Click For EnlargementThe following is from an article originally published in the Jax Air News, a Navel Air Station Jacksonville, FL news paper, on October 14, 1943 about being stranded on Rossel Island.

 

Radioman Marooned On Island Inhabited by Man-Eating Natives
Aviation Radioman First Class Clyde Horn's story of being marooned on a far away island tenanted by man-eating natives sounds like fiction, but it's the truth, so help him Hannah.

In fact, Horn's true story is related by Stanley Johnson in his book, Queen of the Flat Tops. The noted author devoted an entire chapter, entitled "Castaways Among Cannibals," to the experiences of the men aboard five Navy scouting planes which made a forced landing on the uncivilized isle of Rossel. Horn, now stationed at Lee Field, vividly recalls the adventure. It began a year and a half ago when his Navy scouting plane took off on a routine mission. "As usual, we had selected a rendezvous where we were supposed to meet our ship at a designated time," says Horn. The ship did not show up, and Horn later learned it had been forced to change its course and maintain radio silence. "We didn't have much gas left, so we decided to set down on the water and wait for morning," the Hubbard, Ohio, radioman recounts. "The sea was choppy and there was an 18-knot wind blowing so we got tossed about all night long. Believe me that was about the most uncomfortable night I ever spent."

The next morning the pilot of the plane plotted their position, figured they should be able to reach one of the small islands, and made a beeline for it. They landed in a bay and swam ashore. "It looked deserted at first, but we know there must be some life on the island for we had seen a house with a red tin roof when we circled the island," Horn says. "It was almost an hour before we saw anyone, then we saw faces peering at us from behind trees. They'd get a little nearer -- and we'd move in a little closer. We still didn't know whether they were friendly or not." "Finally a chief named Tapi came close enough to talk to us. We knew Tapi was his name for it was very crudely tattooed on his chest. Tapi spoke a sort of Pidgin English with an Australian accent. He told us, "we friends, we friends, no need guns." We gave up our guns reluctantly."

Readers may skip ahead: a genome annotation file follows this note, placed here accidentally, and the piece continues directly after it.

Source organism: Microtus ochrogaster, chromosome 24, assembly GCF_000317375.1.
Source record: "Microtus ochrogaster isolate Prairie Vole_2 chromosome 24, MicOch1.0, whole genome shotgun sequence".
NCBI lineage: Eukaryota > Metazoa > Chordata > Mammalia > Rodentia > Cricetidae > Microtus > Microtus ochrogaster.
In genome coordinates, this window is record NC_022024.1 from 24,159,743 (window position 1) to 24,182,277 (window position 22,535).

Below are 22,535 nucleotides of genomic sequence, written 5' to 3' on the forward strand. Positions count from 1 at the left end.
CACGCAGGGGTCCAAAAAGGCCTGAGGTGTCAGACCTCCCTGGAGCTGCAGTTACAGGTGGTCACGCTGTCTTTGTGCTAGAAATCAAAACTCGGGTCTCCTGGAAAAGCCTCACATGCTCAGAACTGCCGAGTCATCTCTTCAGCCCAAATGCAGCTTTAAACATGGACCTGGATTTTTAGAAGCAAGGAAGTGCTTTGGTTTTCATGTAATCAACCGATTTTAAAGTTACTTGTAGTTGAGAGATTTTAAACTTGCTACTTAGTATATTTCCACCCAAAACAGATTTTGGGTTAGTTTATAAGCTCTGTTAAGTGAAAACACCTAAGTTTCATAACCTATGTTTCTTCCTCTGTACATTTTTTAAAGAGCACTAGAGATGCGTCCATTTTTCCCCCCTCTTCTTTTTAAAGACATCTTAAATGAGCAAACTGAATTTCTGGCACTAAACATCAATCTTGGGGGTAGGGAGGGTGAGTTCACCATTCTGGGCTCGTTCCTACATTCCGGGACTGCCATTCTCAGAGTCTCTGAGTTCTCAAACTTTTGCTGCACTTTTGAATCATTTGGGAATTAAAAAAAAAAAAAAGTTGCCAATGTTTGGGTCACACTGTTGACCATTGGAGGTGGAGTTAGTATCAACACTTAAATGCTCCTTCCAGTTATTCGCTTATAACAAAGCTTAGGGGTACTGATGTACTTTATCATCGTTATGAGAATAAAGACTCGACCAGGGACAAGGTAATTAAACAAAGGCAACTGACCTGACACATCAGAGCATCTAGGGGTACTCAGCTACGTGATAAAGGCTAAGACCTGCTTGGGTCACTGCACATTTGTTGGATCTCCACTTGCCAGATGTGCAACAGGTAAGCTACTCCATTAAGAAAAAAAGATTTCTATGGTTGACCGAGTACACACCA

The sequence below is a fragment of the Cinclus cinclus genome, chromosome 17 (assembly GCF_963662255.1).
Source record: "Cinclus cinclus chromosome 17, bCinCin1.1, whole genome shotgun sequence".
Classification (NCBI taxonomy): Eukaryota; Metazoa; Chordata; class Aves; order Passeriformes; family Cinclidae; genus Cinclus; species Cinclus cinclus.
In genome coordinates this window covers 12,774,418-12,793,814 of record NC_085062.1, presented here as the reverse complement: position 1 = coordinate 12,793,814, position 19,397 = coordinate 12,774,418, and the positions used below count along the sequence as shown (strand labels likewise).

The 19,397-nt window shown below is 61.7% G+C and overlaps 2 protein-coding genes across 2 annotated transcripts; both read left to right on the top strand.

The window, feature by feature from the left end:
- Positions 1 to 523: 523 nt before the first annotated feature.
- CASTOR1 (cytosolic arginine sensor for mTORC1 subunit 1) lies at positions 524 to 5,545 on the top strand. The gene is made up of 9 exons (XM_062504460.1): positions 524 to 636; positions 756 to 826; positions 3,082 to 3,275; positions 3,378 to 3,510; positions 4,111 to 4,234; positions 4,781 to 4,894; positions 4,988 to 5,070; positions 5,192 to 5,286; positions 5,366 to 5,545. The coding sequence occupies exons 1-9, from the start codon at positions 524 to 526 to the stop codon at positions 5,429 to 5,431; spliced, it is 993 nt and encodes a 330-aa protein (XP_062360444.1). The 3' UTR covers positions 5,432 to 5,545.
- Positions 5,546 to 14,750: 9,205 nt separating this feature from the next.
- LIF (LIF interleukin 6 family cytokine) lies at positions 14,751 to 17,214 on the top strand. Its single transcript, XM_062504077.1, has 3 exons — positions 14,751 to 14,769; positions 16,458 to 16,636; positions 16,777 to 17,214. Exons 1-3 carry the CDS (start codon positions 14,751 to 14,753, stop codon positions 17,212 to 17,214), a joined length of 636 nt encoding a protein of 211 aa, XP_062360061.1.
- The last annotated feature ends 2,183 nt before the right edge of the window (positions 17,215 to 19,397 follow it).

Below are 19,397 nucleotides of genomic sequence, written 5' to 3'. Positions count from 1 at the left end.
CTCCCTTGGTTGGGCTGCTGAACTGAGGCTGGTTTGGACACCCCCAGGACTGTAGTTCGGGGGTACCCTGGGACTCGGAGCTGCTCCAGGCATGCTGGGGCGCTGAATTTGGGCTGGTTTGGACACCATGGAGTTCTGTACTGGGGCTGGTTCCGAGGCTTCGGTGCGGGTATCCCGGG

The red roofed house turned out to be an old deserted copra plantation, which had been owned by an Australian named Osborne. He had taught the primitive natives some English; and had left word with them that if any white man came; they were to help them. "If you Jap plane, we kill," Tapi told the Americans. "And I'm sure he meant it," adds Horn. "I've learned since then that those natives were descended from a long line of notorious cannibals, but I'm glad I didn't know it then," remarks Horn with a grin.

"We never saw the women," relates the radioman. "We knew they were on the island for children of all sizes were running around. We asked Tapi about the women -- he just giggled and replied, "they 'fraid -- they go bush." "Sure enough, they stayed in the bush and never came out."

Hungry and thirsty, the Americans drank dirty water caught dripping from leaves of the copra plantation and ate boiled chicken given them by the chief. "Golly, but it was tough," says Horn, just about the toughest chicken I ever saw. We also had some green fruit and coconuts." What Horn missed most of all, however, was toothpaste. "Sounds sorta trivial, but I would have given almost anything for a tube of toothpaste, he asserts.

The Americans found a swimming hole at a little inlet, but when they started to go in the natives made an awful commotion. "One of them kept yelling, "Big fish made ki-ki." "We didn't know what a ki-ki meant but we didn't go in the water. We found out the next day. We were standing by the inlet looking into the clear water when a couple of big sharks and crocodiles went swimming by. We found out that ki-ki is an Australian slang for chow. We knew then the natives were looking out for us, and their word was law from then on."

"One day the natives came running to tell us there was a plane coming," continued Horn. "We couldn't hear a thing. About 15 minutes later, sure enough, here came one of the PBY's. We signaled with smoke bombs and the plane made a landing and took six of us off the island and made arrangements for rescue of the rest of the party." As a memento of being a castaway among cannibals, Horn has a statue of a pig carved primitively out of native wood. The Chief gave it to him as a good luck token. "I wouldn't part with it for anything under the sun," declares Horn. "I think I'm pretty lucky. I'm back in the states working at Lee Field where I have an opportunity to live with my wife and six weeks old daughter."

Horn also thinks he's lucky that the Rossel Island cannibals didn't live up to their reputation while he was a star boarder there.

Jax Air News
Page 8

 

    Clyde Henry Horn   USN Radio Operator

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